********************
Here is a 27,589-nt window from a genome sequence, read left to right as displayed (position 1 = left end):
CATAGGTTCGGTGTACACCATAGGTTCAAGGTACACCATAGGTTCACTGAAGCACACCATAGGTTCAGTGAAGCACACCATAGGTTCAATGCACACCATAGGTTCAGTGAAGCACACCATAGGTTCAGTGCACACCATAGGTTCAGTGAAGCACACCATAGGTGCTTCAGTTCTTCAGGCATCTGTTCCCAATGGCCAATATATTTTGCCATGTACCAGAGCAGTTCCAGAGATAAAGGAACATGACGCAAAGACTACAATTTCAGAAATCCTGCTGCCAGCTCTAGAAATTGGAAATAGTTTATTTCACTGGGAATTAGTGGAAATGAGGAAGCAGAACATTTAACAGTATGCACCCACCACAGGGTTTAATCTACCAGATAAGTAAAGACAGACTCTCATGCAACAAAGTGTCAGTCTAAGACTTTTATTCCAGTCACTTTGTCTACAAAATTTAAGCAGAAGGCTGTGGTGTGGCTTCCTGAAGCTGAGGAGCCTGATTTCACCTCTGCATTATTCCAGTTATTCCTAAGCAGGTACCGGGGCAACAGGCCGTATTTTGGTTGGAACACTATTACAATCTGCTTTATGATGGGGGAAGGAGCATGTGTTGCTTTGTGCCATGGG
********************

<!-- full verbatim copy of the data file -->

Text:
Here is a 27,589-nt window from a genome sequence, read left to right as displayed (position 1 = left end):
CATAGGTTCGGTGTACACCATAGGTTCAAGGTACACCATAGGTTCACTGAAGCACACCATAGGTTCAGTGAAGCACACCATAGGTTCAATGCACACCATAGGTTCAGTGAAGCACACCATAGGTTCAGTGCACACCATAGGTTCAGTGAAGCACACCATAGGTGCTTCAGTTCTTCAGGCATCTGTTCCCAATGGCCAATATATTTTGCCATGTACCAGAGCAGTTCCAGAGATAAAGGAACATGACGCAAAGACTACAATTTCAGAAATCCTGCTGCCAGCTCTAGAAATTGGAAATAGTTTATTTCACTGGGAATTAGTGGAAATGAGGAAGCAGAACATTTAACAGTATGCACCCACCACAGGGTTTAATCTACCAGATAAGTAAAGACAGACTCTCATGCAACAAAGTGTCAGTCTAAGACTTTTATTCCAGTCACTTTGTCTACAAAATTTAAGCAGAAGGCTGTGGTGTGGCTTCCTGAAGCTGAGGAGCCTGATTTCACCTCTGCATTATTCCAGTTATTCCTAAGCAGGTACCGGGGCAACAGGCCGTATTTTGGTTGGAACACTATTACAATCTGCTTTATGATGGGGGAAGGAGCATGTGTTGCTTTGTGCCATGGG